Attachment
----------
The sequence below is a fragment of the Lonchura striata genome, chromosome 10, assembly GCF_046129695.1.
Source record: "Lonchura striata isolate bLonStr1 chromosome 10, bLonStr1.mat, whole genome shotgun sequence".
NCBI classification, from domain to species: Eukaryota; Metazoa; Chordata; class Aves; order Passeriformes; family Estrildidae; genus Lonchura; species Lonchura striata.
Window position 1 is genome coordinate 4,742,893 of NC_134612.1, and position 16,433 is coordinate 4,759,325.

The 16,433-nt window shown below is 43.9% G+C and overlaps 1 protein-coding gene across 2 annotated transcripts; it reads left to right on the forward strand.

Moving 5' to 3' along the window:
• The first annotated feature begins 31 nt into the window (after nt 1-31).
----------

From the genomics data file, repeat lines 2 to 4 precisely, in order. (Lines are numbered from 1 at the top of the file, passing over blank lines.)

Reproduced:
Source record: "Lonchura striata isolate bLonStr1 chromosome 10, bLonStr1.mat, whole genome shotgun sequence".
NCBI classification, from domain to species: Eukaryota; Metazoa; Chordata; class Aves; order Passeriformes; family Estrildidae; genus Lonchura; species Lonchura striata.
Window position 1 is genome coordinate 4,742,893 of NC_134612.1, and position 16,433 is coordinate 4,759,325.